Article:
Having grown up in the precise and often melodramatic world of Accuweather as broadcast on TV, one thing I’ll never get used to in Dominica is the lack of a proper weather report. According to island mentality, it’s a waste of time to try to analyze anything that can’t be controlled by humans, the only exception being two drunks arguing in a rum shop. Beyond the occasional threat of a tropical storm or hurricane, “partly cloudy with scattered showers” is the standard forecast. Technically, I can understand the vagueness. It’s very possible that it could be cool and pouring down rain here in the mountains, yet hot, dry, and sunny on the coast. Without dividing the island into zones (Has no one ever thought of that?), it would be impossible for a meteorologist to compile an accurate forecast for the entire island. Still, I wish there was a bit of advance notice of impending natural disaster so a person could plan ahead.

Today was a perfect example. I had intended to go to town to pick up a set of baby chickens that I ordered from the feed store before the clerk sold them to someone else. But plans are one thing and Dominican weather is something else. Early morning was sunny before sheets of horizontal rain began to fall. By afternoon the dog kennel, hen house, garage and most of the downstairs were flooded.  Just as I finished mopping up, a gust of savage wind whipped down from the mountain and threw down several trees—most spectacularly the avocado tree close to the house, which landed on my jeep, and the cinnamon tree that took out the phone line and blocked the driveway.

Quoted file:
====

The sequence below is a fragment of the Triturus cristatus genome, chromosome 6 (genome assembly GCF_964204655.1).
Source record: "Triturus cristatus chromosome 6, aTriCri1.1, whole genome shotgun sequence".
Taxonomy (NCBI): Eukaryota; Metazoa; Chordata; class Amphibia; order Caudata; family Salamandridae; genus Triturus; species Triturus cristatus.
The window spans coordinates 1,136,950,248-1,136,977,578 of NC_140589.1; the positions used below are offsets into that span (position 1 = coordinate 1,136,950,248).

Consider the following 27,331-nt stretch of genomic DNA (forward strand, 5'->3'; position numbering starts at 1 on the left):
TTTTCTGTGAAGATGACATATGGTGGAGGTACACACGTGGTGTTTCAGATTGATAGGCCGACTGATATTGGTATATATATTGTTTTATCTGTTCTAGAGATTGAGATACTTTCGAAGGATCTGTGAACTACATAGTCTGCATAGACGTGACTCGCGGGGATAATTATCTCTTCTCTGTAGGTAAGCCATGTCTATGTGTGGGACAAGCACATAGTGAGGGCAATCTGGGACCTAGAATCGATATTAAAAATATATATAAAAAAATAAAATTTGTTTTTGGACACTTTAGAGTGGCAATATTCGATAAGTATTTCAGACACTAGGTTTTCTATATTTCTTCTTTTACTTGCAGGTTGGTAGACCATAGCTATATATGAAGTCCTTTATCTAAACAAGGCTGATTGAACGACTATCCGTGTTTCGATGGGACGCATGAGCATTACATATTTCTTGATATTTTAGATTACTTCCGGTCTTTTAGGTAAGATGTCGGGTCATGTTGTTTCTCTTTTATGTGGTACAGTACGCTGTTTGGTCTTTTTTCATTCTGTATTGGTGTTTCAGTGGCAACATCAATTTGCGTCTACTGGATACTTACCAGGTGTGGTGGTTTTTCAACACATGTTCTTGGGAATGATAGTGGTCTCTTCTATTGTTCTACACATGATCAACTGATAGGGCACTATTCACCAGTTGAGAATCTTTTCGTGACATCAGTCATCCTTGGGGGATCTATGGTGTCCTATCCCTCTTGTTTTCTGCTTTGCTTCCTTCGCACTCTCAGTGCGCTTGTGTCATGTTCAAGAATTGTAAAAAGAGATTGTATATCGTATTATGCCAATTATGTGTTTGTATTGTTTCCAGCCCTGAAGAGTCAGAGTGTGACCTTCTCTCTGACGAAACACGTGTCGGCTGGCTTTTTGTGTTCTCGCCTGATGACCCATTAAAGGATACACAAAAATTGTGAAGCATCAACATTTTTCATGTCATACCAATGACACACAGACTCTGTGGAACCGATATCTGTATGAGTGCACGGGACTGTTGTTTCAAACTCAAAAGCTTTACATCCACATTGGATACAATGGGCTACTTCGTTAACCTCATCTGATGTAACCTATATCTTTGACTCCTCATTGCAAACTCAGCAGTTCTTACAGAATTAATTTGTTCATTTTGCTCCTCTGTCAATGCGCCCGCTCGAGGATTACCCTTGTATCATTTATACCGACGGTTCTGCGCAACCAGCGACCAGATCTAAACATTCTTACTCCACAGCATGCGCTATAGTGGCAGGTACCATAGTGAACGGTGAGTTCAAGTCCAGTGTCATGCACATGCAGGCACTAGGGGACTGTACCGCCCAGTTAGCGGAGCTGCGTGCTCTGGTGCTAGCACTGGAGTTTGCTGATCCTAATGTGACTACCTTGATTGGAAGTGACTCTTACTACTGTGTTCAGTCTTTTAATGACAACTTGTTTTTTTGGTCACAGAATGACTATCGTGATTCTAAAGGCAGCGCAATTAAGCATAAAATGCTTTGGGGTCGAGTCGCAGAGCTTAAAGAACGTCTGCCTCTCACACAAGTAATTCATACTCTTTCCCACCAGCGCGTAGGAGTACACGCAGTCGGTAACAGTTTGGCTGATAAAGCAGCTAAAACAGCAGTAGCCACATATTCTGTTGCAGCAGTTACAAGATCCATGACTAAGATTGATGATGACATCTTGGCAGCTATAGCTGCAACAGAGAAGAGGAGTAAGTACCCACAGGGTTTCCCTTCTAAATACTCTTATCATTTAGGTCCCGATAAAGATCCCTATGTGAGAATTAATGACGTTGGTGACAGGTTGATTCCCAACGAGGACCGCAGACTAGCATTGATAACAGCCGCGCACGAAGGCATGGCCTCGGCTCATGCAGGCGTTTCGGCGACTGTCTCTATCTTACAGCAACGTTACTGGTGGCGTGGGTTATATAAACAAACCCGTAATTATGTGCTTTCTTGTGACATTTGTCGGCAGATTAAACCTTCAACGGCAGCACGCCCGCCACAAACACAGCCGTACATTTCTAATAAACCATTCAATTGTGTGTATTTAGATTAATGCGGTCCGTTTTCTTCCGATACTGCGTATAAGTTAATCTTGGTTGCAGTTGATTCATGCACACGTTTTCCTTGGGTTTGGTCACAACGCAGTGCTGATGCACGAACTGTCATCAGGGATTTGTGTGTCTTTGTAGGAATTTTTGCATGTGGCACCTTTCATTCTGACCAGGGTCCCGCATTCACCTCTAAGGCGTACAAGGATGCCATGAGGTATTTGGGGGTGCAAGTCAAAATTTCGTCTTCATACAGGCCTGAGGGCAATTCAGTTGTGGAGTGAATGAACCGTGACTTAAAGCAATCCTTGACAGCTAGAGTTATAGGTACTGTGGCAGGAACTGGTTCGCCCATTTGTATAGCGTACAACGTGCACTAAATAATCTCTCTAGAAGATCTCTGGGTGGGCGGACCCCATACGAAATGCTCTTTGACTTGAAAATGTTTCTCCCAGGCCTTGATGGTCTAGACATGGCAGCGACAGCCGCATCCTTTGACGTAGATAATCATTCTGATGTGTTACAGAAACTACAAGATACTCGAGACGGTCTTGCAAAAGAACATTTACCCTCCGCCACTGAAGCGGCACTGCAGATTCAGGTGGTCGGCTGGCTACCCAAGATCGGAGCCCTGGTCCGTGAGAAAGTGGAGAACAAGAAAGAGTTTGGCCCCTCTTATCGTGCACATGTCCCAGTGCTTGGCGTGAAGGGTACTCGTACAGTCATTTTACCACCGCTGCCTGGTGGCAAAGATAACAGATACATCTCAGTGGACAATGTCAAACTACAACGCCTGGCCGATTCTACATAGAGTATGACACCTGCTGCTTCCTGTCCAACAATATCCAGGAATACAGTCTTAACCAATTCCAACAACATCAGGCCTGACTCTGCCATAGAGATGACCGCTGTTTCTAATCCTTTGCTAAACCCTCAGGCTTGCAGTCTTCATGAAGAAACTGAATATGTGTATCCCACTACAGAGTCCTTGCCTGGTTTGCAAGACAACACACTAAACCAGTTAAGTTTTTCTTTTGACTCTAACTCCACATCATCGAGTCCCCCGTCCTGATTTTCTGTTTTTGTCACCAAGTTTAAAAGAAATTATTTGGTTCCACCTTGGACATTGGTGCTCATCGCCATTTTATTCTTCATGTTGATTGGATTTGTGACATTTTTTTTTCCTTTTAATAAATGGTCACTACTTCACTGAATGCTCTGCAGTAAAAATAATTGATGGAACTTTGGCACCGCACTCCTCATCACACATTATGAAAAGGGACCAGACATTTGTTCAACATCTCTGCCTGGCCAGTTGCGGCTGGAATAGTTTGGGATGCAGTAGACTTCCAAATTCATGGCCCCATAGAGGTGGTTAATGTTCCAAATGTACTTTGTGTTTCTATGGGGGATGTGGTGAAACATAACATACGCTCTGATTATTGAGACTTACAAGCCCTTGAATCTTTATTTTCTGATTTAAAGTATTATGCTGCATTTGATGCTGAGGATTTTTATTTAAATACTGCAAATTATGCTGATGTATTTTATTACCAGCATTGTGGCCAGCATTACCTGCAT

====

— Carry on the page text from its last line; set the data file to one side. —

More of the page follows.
Now there was no ride, no road, and no phone. Defeated, I decided to cook some nice, warm, nourishing food while I waited for salvation. But when I ventured into the garden during a temporary lull in the storm, the lime tree and most of the bananas were uprooted, the aubergine was drowned, and cabbage and seasoning pepper plants shredded. I waded back to the house and turned on the radio. “Today will be partly cloudy with scattered showers,” I was cheerfully informed by the weather reporter.